Trust, Commitment are Keys to Financial Education Outreach

Carol Kilfoil and Cori Frauendiener walk through a mock Reality Fair at the Financial Education Best Practice Roundtable in Eugene, Ore.

When Carol Kilfoil and Cori Frauendiener formed their financial education partnership nearly two decades ago, some of their own children were still in car seats. Today the partnership thrives. The duo is at the throne of an outreach dynasty that one way or another will reach nearly every kid in the Salem-Keizer school district—through credit union school branches, during classroom presentations, on field trips, or, even better—when the older students start teaching the very young.

“I get a little choked up,” Kilfoil told a group of more than 30 credit union educators attending a Financial Education Best Practices Roundtable in Eugene Wednesday. “It’s my passion.”

Kilfoil is a teacher at West Salem High School and Frauendiener is director of education partnerships at Maps Credit Union in Salem, Ore. They were among a dozen presenters at the roundtable, sponsored by the Northwest Credit Union Association’s (NWCUA) Financial Education Committee and the Northwest Credit Union Foundation.

Financial education is one of the greatest social impacts credit unions make on communities. The passion staff members have for being able to make that difference was palpable at the Roundtable—shared by those who go into classrooms, jails and battered women’s shelters on a daily basis.

Presenters shared classroom teaching resources and outreach models that will be part of an online resource library, housed on a secure website for NWCUA members.

“Trust” was a common thread stressed by all of them; when they go into a classroom, they note, they are not there to sell credit unions—they are there to help people grow their financial capability. It is a core practice for Anissa Arthenayake, an educator for OSU Federal who logs 1,500 miles a month driving to presentations. Arthenayake taught finance lessons to more than 13,000 school and adult students last year.

The Kilfoil-Frauendiener partnership laid the foundation for a well-oiled financial education machine that includes three in-school credit union branches, classroom instruction and opportunities for older students to mentor younger children.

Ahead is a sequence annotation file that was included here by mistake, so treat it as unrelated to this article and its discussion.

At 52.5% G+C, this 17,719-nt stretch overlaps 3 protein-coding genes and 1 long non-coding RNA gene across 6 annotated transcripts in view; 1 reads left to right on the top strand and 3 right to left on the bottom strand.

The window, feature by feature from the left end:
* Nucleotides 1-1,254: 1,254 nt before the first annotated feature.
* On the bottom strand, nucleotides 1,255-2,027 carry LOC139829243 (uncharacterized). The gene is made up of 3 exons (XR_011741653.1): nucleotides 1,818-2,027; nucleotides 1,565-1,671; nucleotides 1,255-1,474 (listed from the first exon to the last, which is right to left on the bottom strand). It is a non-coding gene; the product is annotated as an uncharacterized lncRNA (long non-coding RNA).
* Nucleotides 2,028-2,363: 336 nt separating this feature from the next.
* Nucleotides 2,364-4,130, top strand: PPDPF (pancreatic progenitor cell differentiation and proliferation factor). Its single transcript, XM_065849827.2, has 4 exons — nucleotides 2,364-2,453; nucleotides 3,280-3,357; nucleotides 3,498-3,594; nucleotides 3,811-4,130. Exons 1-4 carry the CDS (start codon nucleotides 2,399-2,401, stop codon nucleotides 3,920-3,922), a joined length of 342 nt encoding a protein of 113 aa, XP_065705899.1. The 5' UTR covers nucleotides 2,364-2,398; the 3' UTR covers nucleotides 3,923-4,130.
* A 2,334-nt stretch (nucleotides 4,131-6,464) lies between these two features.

Kilfoil’s high school students wrote an award-winning storybook about financial literacy, and they mentor young children who are learning their first lessons about earning, managing, and wisely spending money. Some of the Maps and Salem-Keizer outreach includes credit union branch tours for children as young as second grade.

“They get to touch the money,” Kilfoil said. The credit union and the school students have developed a number of age-appropriate learning materials for children including puzzles and games.

The outreach partnership has tangible benefits for the older students, offering a network of three in school credit union branches where students can open savings and checking accounts. The branches are staffed by the students as well.

“No, we are not training them to be Maps employees,” Frauendiener stresses. “We are training them to be successful people.” How many life-long memberships they’re building or career paths the branches may be determining doesn’t seem to matter much and no one has tried to measure it.

“We don’t expect the ROI,” Frauendiener said. “This is our giveback to the community.”

Financial education is a long term promise credit unions and school districts must work together to keep, Frauendiener noted. “If you can find a way to commit to a teacher, they will start calling you,” she said.

The school district-Maps partnership may be what you’d expect of a credit union that was founded during the Great Depression by school teachers in Marion County, but it wasn’t easy to create and it takes fortitude and trust to maintain it.

In fact, don’t expect Carol Kilfoil to take much time off this summer; she’ll be busy creating an outreach website that eventually will house virtual financial literacy classes.

All in a life’s work for passionate credit union professionals and their classroom partners.

 

Questions? Contact Lynn Heider: 503.350.2225, lheider@nwcua.org.

Posted in Around the NW, CU4Kids, NWCUA.